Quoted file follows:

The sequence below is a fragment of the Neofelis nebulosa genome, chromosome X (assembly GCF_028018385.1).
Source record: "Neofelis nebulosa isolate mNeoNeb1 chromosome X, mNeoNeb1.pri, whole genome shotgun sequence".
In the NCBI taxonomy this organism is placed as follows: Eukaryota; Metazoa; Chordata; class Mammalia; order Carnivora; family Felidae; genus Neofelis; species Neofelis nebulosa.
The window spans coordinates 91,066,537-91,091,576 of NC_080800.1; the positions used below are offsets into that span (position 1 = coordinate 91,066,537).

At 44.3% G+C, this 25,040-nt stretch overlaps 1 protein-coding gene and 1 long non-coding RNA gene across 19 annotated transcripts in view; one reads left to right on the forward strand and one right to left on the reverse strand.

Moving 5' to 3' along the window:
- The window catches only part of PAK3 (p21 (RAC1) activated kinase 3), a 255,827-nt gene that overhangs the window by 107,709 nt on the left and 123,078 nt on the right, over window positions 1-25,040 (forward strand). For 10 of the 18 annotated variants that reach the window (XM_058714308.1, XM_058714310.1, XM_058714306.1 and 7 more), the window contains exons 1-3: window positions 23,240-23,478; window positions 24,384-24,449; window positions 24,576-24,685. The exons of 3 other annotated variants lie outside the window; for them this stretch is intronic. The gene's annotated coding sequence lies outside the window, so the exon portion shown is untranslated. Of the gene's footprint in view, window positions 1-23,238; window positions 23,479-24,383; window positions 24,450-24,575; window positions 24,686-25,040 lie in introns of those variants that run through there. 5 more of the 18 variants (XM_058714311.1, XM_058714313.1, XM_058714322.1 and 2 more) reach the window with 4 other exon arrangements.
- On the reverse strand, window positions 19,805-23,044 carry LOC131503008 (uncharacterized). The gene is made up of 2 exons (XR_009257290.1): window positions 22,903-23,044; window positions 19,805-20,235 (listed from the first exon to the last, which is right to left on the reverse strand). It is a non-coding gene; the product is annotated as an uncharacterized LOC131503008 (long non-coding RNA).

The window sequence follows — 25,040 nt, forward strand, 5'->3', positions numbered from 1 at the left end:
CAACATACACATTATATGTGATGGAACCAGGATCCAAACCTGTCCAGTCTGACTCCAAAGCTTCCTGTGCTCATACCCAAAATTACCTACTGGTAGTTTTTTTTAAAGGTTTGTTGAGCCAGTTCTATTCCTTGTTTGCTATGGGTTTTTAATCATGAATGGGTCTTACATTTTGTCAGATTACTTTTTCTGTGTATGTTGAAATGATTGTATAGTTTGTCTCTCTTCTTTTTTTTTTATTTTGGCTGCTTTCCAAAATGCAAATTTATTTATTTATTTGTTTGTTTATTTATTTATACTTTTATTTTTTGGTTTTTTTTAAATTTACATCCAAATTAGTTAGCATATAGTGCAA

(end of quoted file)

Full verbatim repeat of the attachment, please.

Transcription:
The sequence below is a fragment of the Neofelis nebulosa genome, chromosome X (assembly GCF_028018385.1).
Source record: "Neofelis nebulosa isolate mNeoNeb1 chromosome X, mNeoNeb1.pri, whole genome shotgun sequence".
In the NCBI taxonomy this organism is placed as follows: Eukaryota; Metazoa; Chordata; class Mammalia; order Carnivora; family Felidae; genus Neofelis; species Neofelis nebulosa.
The window spans coordinates 91,066,537-91,091,576 of NC_080800.1; the positions used below are offsets into that span (position 1 = coordinate 91,066,537).

At 44.3% G+C, this 25,040-nt stretch overlaps 1 protein-coding gene and 1 long non-coding RNA gene across 19 annotated transcripts in view; one reads left to right on the forward strand and one right to left on the reverse strand.

Moving 5' to 3' along the window:
- The window catches only part of PAK3 (p21 (RAC1) activated kinase 3), a 255,827-nt gene that overhangs the window by 107,709 nt on the left and 123,078 nt on the right, over window positions 1-25,040 (forward strand). For 10 of the 18 annotated variants that reach the window (XM_058714308.1, XM_058714310.1, XM_058714306.1 and 7 more), the window contains exons 1-3: window positions 23,240-23,478; window positions 24,384-24,449; window positions 24,576-24,685. The exons of 3 other annotated variants lie outside the window; for them this stretch is intronic. The gene's annotated coding sequence lies outside the window, so the exon portion shown is untranslated. Of the gene's footprint in view, window positions 1-23,238; window positions 23,479-24,383; window positions 24,450-24,575; window positions 24,686-25,040 lie in introns of those variants that run through there. 5 more of the 18 variants (XM_058714311.1, XM_058714313.1, XM_058714322.1 and 2 more) reach the window with 4 other exon arrangements.
- On the reverse strand, window positions 19,805-23,044 carry LOC131503008 (uncharacterized). The gene is made up of 2 exons (XR_009257290.1): window positions 22,903-23,044; window positions 19,805-20,235 (listed from the first exon to the last, which is right to left on the reverse strand). It is a non-coding gene; the product is annotated as an uncharacterized LOC131503008 (long non-coding RNA).

The window sequence follows — 25,040 nt, forward strand, 5'->3', positions numbered from 1 at the left end:
CAACATACACATTATATGTGATGGAACCAGGATCCAAACCTGTCCAGTCTGACTCCAAAGCTTCCTGTGCTCATACCCAAAATTACCTACTGGTAGTTTTTTTTAAAGGTTTGTTGAGCCAGTTCTATTCCTTGTTTGCTATGGGTTTTTAATCATGAATGGGTCTTACATTTTGTCAGATTACTTTTTCTGTGTATGTTGAAATGATTGTATAGTTTGTCTCTCTTCTTTTTTTTTTATTTTGGCTGCTTTCCAAAATGCAAATTTATTTATTTATTTGTTTGTTTATTTATTTATACTTTTATTTTTTGGTTTTTTTTAAATTTACATCCAAATTAGTTAGCATATAGTGCAA